February 1, 2023

The Weekly Line-up: 9.1.19



A short list of what’s good and what’s new in Austin the week of Sept. 1, 2019.

Michael Ray Charles
It’s been a while since Austin has been treated to an exhibition of Michael Ray Charles. Charles, who taught for more than 20 years at UT, has since the 1990s stirred controversy by appropriating racist images of African American — Sambo, Mammy, and minstrel figures  — to deconstruct the underlying racism still prevalent in contemporary culture. For a solo show at the Umlauf, Charles debuts new paintings and a suite of prints printed at Flatbed.
Opening reception: 6 to 9 p.m. Sept. 5. Exhibit continues through Jan. 3. Umlauf Sculpture Garden & Museum, 605 Azie Morton Road

“Hot Dogs at the Eiffel Tower”
What kind of mother knits her daughter a wool swimsuit? Or gives her a briefcase for her 11th birthday? Or keeps her in the dark about where she came from? British actor and comedian Maggie Gallant shares her childhood embarrassments and adulthood discoveries including un très magnifique French Papa.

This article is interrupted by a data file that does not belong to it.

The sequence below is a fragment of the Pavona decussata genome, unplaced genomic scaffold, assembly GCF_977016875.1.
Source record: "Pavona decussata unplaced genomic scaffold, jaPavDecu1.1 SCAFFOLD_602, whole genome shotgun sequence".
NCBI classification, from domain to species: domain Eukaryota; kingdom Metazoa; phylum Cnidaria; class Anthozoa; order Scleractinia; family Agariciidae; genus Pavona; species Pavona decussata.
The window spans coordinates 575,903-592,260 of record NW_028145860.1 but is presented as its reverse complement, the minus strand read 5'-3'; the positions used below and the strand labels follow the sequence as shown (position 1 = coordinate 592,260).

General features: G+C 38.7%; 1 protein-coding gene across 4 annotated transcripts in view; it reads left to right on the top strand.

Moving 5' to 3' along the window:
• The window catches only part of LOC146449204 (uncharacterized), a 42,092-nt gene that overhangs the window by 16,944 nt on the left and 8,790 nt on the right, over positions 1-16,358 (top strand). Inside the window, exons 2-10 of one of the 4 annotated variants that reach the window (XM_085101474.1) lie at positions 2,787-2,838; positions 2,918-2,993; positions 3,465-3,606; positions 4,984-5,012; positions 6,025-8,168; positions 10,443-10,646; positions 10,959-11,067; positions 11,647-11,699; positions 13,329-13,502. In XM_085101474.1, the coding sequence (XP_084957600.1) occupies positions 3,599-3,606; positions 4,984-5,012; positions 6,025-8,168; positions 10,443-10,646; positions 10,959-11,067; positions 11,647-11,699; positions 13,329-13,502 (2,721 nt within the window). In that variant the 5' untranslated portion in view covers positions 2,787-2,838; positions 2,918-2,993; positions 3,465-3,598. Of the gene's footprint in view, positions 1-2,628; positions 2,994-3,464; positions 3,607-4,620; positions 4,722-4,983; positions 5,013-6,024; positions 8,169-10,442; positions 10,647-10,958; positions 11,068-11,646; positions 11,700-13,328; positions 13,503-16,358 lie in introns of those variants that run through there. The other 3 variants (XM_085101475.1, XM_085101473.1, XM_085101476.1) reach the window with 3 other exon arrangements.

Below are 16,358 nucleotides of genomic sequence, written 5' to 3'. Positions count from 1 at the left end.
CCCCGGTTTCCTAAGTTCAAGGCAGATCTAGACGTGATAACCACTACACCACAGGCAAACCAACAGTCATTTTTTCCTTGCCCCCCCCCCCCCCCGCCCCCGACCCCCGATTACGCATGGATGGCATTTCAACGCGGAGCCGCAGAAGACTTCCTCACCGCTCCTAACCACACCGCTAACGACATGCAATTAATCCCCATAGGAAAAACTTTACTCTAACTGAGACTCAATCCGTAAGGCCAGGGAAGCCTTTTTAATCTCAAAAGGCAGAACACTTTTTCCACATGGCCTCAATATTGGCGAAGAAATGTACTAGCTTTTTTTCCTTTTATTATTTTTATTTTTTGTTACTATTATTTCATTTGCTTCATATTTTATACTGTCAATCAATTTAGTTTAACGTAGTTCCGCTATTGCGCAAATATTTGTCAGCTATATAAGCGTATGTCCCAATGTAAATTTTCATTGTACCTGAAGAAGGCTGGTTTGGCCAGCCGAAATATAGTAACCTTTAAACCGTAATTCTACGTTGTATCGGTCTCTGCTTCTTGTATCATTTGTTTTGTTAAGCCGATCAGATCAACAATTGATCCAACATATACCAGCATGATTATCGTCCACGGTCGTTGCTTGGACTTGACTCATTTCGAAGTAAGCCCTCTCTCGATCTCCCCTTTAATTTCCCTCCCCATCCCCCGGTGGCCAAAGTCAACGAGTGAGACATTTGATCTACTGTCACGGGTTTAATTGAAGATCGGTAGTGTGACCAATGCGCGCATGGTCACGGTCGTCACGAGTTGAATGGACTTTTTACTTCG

Sept. 5-Oct. 5, Hyde Park Theatre, 511 W. 43rd St.

A stellar line-up of artists — Scott Vincent Campbell, Cordula Ditz, Beili Liu, Birthe Piontek, Alyssa Taylor Wendt and Jaime Zuverza — come together with work that investigates the idea of inherited memory. Curated by Alyssa Taylor Wendt.
Opening: 7 to 10 p.m. Sept. 6. Big Medium, 916 Springdale Road

Reading: Salman Rushdie
The latest novel from the Booker Prize winning author, “Quichotte” is a parody of a parody, a riff on the tale of Don Quixote. Rushdie takes the reader on a wild ride through a country on the verge of moral and spiritual collapse.
7 p.m. Sept. 6, First Baptist Church, 901 Trinity St.

Danika Ostrowski: Chroma. Flora 
Danika Ostrowski paints landscapes en-plein-air and creates in-studio work based on photographs, sketches and memories.
Opening: 6 to 9 p.m. Sept. 6. Commerce Gallery, 102 S. Commerce St. Lockhart

Miranda Terry, Painting and Sculpture
Miranda Terry creates paintings, sculpture and installations from found objects, particularly failed objects, to create new things that represent the intangible qualities of remembrance, ingenuity, and function.
Opening: 7 to 9 p.m. Sept. 6, Spellerberg Projects, Masur Gallery, 119 W. San Antonio St, Lockhart

Valerie Fowler: The Story of the Deer in the Road
In her expressive, vaguely surrealistic style Fowler has created a 30-foot long narrative drawing to be “cranked” on a roll and accompanied by live, original music written and performed by Brian Beattie, her husband.
Opening: 6 to 9 p.m. Sept. 7. Camiba Art,

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